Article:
“Congratulations, you’ve won the lottery!” a cheery woman’s voice said.

“So, how much did I win?” Tonya asked, picking up the štruklji again.

“Ten million lievers!” the woman crowed.

“Oh, really? Ten million levers?” said Tonya, who couldn’t see how the woman had spelled the word. “So what is that in real money?”

The woman’s confident tone faltered. “I’m sorry?” The conversation had apparently gone off script.

“What’s a lever?” Tonya took a big bite and gave Debbie an apologetic look. Debbie, who could only hear Tonya’s side of the conversation, was looking worried and fascinated and a bit like she had to pee. Worrinated, Tonya decided. I won the lottery, she mouthed.

“It’s . . . money,” the woman said. She appeared to find her place again. “So anyway, we are all ready to send you your winnings. All we need from you first is—” Tonya tapped her left temple and hung up.

“I’m not ruling out insanity,” Debbie said, when Tonya had relayed the call to her. She held up a finger messy with prekmurska gibanica. “But, you may be getting telemarketing calls from another dimension. I’m not saying you are, but it is either that or insanity.”

“Okay, Stephen Hawking, so what do I do about it?” Tonya asked, stabbing a piece of štefani pečenka with her fork.

“Do whatever you want,” Debbie said. “What are they going to do, steal all your money? Good luck getting it from wherever they are.”

Tonya’s ears started to ring again. She tapped the side of her head. “Yep?”

“Good evening,” a young man said, clearly reading off a script. “Do you dream of a vacation away from it all where you can relax and be your true self?”

“Yes,” Tonya said. “Yes, I do.”

“Oh. Good!” the man said. “Um, when you take a vacation, do you like to lie on the beach or go mountain biking?”

“I like to ride a mountain bike on the beach,” Tonya said. “Look, just give me your most expensive package.”

She heard pages rustling. “You mean, the month-long getaway on a private island in Viti Levu?” the man asked in a tone pregnant with commission payment calculations.

“That’s the one. Make it for two. My sister’s coming with me.” Private island, she mouthed.

Everything went well until they got to the credit card. Tonya made up a number and gave it to him.

“I’m sorry, what kind of card it this?” he asked. “We take Adventure, BNY and Bourse. Oh, and Discover, of course.”

“It’s an Adventure card,” Tonya said, winking at her sister.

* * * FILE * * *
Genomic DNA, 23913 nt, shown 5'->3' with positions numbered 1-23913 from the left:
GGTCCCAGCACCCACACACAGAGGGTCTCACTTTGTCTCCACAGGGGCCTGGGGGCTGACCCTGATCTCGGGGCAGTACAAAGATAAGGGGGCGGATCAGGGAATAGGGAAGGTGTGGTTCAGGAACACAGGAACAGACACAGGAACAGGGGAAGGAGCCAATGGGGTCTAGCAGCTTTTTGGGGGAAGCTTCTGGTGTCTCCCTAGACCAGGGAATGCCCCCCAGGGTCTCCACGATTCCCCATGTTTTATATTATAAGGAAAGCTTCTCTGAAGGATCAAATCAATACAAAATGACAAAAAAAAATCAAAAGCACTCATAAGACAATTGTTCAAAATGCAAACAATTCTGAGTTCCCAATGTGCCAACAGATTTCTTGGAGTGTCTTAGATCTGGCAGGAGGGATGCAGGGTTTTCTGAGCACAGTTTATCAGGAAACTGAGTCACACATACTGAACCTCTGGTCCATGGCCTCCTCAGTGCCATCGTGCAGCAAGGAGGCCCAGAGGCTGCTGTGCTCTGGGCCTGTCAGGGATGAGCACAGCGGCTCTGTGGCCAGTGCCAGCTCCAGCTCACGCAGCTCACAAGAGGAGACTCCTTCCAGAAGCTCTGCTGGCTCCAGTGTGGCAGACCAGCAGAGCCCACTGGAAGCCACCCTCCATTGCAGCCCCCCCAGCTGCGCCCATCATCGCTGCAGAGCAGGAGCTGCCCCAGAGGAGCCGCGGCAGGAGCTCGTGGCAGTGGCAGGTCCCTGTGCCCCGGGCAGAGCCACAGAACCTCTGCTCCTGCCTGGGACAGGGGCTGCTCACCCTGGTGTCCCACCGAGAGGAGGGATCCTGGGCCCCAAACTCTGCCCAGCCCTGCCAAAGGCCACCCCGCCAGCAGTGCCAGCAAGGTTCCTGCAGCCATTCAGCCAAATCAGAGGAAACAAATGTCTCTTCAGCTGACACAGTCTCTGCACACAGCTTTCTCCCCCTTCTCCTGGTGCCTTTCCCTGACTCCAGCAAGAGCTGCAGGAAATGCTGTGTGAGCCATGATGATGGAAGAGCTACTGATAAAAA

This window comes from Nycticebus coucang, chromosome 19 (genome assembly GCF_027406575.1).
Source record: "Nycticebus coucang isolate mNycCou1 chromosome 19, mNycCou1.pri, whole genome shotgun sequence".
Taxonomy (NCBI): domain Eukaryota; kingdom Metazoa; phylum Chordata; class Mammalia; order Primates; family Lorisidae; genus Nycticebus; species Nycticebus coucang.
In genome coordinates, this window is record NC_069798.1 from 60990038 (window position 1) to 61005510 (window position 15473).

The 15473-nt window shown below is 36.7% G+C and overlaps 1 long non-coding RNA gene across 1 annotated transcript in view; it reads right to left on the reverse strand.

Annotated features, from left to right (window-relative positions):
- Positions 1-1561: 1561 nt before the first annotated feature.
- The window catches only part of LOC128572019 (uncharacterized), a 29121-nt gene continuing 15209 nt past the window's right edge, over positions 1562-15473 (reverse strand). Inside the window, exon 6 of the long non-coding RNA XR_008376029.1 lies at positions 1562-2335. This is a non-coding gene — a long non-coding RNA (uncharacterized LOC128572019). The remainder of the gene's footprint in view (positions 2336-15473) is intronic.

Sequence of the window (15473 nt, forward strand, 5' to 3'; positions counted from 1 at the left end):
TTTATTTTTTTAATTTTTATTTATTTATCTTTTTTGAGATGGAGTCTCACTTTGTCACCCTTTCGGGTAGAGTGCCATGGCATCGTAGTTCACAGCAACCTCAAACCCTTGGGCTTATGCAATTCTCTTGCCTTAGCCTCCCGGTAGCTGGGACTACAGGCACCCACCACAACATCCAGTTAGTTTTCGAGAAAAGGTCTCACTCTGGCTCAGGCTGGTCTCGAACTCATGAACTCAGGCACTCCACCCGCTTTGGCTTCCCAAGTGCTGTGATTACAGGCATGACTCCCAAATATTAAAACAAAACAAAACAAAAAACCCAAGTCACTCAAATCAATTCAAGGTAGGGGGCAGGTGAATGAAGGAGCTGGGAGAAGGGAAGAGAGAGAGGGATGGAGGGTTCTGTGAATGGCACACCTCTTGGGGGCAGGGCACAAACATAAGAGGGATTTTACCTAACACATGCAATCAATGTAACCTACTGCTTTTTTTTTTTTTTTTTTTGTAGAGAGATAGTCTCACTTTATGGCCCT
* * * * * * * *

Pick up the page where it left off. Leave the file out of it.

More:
“But all Adventure card numbers start with a ‘P’, the man said, sounding confused.

“Right. Sorry, I’m skydiving at the moment and couldn’t read the card number well.”

She tapped her temple and hung up. “I got us a month-long trip to a private island.”

“That’s great,” Debbie said. “Good for you.” She held up container. “You want any more jota? I’m stuffed.”

*         *         *

Over the next week, Tonya answered as many as twenty calls a day. She signed up for everything that was offered, plus promised to co-sign a loan for a prince from Abyssinia, and even agreed to pay the IRS $4500 in back taxes with Barnes and Noble gift cards. It was better than the constant ringing, at least.

The next Sunday, Tonya was on the treadmill when the ringing started up again. Her ears were not ringing all the time these days, so it seemed that answering it was doing something. She tapped her temple.

“Hello, sign me up,” she said.

“By Moroni’s beard,” a voice said. “It’s really you.”

Tonya stepped off the treadmill, still breathing hard. “Who is this?”

“You don’t know me, but everyone knows you,” the man said. “You’re the sign-me-up lady! I thought you were just an urban legend.”

“What do you mean?”

“They say that when you’re working the night shift and the call center only has a few operators, every so often a line will get switched and a woman answers. She has no idea about normal things like money and credit cards, and she can’t name any of the eight original Beatles, but she’ll buy anything. You take all her information and then she disappears, and none of the information works.”

“That’s me,” Tonya said. “My name’s Debbie.”

“Hey, just like the president!” the man said. “My name’s Jimmu. I don’t suppose you’re going to want to sign up for an explosive earwax removal system, do you?”

“I think we both know that I do want to sign up,” Tonya said. “But that’s up to you. Hey Jimmu, I don’t suppose you can put me on any sort of no-call list over there, can you? This is fun and all, but the constant ringing is driving me nuts.” Even as she said it, though, she wasn’t sure if it was true anymore, at least not completely.

“I don’t even know your number,” Jimmu said. “My screen says that this is the number for Adelardo Bess. You don’t know him, do you?”

“Not even a little,” Tonya said. “Have a good night. Who knows, maybe you’ll get me again sometime.”

“I’d like that,” Jimmu said. “Oh, the giant ant alarm is going off again. I’d better go.” And for the first time in Tonya’s life, a telemarketer hung up on her.

 

 

 


Going the Distance

The door closes, coffin-like. The interior is stifling. I’ve trained years for this moment, braving broken bones and lost hair.

A muffled thump and I’m airborne. I’m tumbling freely until I can work the controls enough to level out.

Impact. I’m slammed mercilessly into the unforgiving sides.